Why Musalia Mudavadi was forced to surrender NASA coalition outfit
Deep suspicions and political mistrust among Opposition leaders that almost aborted the formation of the National Super Alliance (NASA) can now be laid bare by The Standard.
Documents and multiple interviews corroborate reports of political intrigues and activities among NASA co-principals Raila Odinga, Kalonzo Musyoka, Musalia Mudavadi, and Moses Wetang’ula before they could agree to sign a coalition agreement on February 22 this year in preparation for the August 8 polls.
At the heart of the dispute were fears of a repeat of the 2007 acrimonious split that saw Kalonzo take off with ODM-Kenya, leaving Raila’s camp to scout for a new outfit in a last-minute rush.
Coalition for Reforms and Democracy (CORD) co-principals Raila, Kalonzo, and Wetang’ula were reluctant to abandon their outfit for a new coalition that had already been registered by Mr Mudavadi’s Amani National Congress (ANC). They cited the risk of being ejected from the party in the event of a fallout since Mudavadi enjoyed ownership rights.
At the same time, Wiper Party suspected that NASA was a Raila idea to dodge the 2013 memorandum of understanding (MoU) that envisioned the former premier’s support for Kalonzo in this year’s polls.
The suspicions were so deep-rooted that even after displaying a united front on January 11 at Bomas of Kenya, Wetang’ula dismissed any talks of joining NASA the following day.
A series of private meetings among the four leaders, some at Raila’s Karen home, managed to allay some of the fears raised. Reports that the Jubilee Party, through proxies, was also making attempts to register the party so as to block the formation of the Opposition alliance pushed Mudavadi and his allies to convince the Raila camp to join the coalition.
“The first formal meeting over the name was between Raila and Mudavadi before they travelled together to Laikipia on December 6, 2016,” said an insider in the NASA formation. “The meeting raised anxiety in CORD, forcing Kalonzo and Wetang’ula to convene a meeting. Mudavadi would later that week meet Kalonzo and Wetang’ula together and explain to them the idea behind the coalition,” added the source.
Mudavadi again during that week held a meeting with Wetang’ula in Karen at a hotel owned by a Luhya businessman.
The leaders later agreed to join NASA but Mudavadi had to surrender the name so that all the four partners could be on the same footing in the outfit. And on the eve of February 22, when the leaders were set to sign the coalition agreement, ANC Secretary-General Godfrey Osotsi surrendered the name through a letter to the Office of the Registrar of Political Parties (ORPP).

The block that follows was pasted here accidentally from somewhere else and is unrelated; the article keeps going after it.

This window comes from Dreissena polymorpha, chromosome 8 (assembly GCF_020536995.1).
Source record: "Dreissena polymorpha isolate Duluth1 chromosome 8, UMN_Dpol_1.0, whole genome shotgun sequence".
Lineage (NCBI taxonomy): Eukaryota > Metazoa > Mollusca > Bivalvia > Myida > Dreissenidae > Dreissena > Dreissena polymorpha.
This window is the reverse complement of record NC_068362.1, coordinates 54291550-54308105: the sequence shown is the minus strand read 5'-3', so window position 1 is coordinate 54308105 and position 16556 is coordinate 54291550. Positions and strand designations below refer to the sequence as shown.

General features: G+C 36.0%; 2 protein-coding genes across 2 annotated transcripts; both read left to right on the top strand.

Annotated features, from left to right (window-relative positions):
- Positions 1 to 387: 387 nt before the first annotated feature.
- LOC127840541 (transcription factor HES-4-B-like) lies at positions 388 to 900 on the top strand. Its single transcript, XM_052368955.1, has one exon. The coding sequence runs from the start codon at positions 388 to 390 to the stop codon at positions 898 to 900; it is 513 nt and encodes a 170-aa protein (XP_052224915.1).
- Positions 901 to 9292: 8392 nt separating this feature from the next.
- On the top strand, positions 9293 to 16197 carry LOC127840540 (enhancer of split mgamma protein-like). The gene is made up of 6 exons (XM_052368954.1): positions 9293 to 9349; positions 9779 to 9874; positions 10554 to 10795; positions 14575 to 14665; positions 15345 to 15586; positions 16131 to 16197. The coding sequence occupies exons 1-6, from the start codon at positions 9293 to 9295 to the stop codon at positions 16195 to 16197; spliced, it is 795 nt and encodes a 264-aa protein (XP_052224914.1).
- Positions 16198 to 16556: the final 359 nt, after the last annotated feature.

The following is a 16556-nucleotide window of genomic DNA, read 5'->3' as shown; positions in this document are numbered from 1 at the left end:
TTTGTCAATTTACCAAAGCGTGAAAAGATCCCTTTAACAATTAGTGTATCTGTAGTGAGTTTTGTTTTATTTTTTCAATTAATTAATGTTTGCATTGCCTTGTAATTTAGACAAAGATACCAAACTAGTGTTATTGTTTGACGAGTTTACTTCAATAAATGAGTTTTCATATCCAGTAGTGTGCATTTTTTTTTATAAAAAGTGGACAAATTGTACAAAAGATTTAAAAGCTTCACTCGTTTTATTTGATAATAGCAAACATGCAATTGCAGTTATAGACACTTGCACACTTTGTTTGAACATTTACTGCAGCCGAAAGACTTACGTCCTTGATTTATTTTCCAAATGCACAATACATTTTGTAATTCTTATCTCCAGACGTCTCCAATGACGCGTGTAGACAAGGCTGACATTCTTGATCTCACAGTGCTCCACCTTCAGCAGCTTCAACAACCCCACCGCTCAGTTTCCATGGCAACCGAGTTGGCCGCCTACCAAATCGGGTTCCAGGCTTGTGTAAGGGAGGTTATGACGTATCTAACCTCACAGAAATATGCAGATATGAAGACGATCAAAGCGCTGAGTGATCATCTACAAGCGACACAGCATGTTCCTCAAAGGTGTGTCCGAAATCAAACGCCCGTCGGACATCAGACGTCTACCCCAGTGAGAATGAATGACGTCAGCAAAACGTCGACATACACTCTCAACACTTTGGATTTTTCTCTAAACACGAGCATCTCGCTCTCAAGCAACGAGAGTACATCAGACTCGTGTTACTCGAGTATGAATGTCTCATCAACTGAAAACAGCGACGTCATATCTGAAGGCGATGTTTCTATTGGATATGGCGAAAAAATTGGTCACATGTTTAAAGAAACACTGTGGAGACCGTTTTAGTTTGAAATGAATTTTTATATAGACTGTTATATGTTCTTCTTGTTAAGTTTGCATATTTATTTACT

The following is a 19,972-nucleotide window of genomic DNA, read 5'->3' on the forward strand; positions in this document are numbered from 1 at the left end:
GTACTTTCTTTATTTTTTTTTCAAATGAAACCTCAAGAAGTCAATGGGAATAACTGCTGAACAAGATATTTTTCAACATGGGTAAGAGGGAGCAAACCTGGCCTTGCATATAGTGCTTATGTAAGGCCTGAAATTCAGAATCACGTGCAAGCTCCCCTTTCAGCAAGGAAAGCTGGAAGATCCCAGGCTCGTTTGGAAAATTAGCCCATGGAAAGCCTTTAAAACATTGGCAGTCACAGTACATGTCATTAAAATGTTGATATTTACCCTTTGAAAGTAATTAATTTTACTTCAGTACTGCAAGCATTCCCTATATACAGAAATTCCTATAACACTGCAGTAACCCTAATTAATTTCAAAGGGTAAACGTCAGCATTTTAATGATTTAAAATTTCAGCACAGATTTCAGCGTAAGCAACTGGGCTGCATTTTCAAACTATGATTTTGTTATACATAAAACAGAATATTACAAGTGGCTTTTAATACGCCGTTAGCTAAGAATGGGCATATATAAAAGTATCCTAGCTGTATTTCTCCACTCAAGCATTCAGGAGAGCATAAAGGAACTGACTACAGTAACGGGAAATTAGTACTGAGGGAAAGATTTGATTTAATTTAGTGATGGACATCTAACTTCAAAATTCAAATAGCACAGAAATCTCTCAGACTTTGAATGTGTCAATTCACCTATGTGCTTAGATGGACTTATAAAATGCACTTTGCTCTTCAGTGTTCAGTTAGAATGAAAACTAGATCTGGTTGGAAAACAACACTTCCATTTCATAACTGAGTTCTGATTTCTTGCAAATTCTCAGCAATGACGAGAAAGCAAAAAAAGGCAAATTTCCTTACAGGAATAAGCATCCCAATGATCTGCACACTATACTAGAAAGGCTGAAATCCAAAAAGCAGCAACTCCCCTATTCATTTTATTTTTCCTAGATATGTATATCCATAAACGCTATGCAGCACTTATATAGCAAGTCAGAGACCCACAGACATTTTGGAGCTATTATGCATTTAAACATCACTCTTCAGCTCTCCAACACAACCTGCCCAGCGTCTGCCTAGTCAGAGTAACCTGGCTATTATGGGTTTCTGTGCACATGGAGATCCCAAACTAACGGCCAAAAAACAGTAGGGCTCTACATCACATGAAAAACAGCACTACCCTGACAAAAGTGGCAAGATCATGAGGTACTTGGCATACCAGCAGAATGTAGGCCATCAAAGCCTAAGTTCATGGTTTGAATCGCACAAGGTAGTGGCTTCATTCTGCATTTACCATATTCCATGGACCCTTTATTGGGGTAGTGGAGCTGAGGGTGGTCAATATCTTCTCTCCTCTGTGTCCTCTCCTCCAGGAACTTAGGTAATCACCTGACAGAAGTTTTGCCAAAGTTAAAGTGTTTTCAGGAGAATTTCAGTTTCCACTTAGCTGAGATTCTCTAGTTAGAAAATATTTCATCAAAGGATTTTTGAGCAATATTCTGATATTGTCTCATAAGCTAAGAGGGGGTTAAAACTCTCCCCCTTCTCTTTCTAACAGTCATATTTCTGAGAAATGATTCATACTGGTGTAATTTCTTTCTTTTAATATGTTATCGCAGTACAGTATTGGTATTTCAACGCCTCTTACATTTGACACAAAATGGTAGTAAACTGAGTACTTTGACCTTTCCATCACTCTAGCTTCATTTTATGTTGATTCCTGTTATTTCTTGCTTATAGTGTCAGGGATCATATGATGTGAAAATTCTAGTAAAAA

Barely had the letter been received by the Registrar’s office than lawyer Norman Magaya, who was then acting as the NASA chief executive officer, wrote to ORPP to reserve the surrendered name. “Kindly reserve for us the above name pursuant to the letter of surrender of name by the Amani National Congress dated February 21, 2017, and signed by its secretary-general, Mr Godfrey Osotsi,” reads the letter.
The letter was copied to Senator James Orengo (ODM), Senator Johnson Muthama (Wiper), MP Eseli Simiyu (Ford Kenya), and MP Sakwa Bunyasi (ANC), all co-chairs of the NASA management board.
“Your application has been considered as required by law and the name The National Super Alliance (NASA) has been approved,” says the letter dated February and signed by Registrar of Political Parties Lucy Ndung’u. But the Opposition has yet to overcome a litany of challenges facing their quest to battle President Uhuru Kenyatta through a united front.
Northern Advocacy for Sustainable Agriculture, also known as NASA in the files of the NGO Coordination Board, wants the Raila-Kalonzo-Mudavadi-Wetang’ula team blocked from registering NASA as a political party. The NGO has gone to court seeking orders to stop the Registrar of Political Parties from registering the coalition.
Mr Osotsi Monday termed the setback as Jubilee’s continued efforts to scuttle the Opposition alliance, which he said would fail, just like the initial attempts by Jubilee. The idea of forming a super alliance was mooted around May 2016, just after the killing of controversial businessman Jacob Juma.
Sources within ANC indicate that the party’s strategy team thought of registering NASA as a coalition. The idea was, however, jolted as they needed at least two parties for a coalition. “ANC Secretary-General Osotsi was later instructed by Mudavadi to work out a means to reserve the name for fear of it being registered,” said the source. On October 24, 2016, Osotsi through S.W. Ndegwa & CO Advocates, wrote to ORPP seeking to reserve the National Super Alliance (NASA) and Super Alliance (SA) names.
SA was declined while NASA’s registration was given the green light and ANC proceeded to reserve the name. The reservation marked the start of intense lobbying by Mudavadi to bring on board like-minded parties to facilitate its registration. As the push and pull went on, ANC kept renewing the reservation every month to avoid having the name taken over by another group.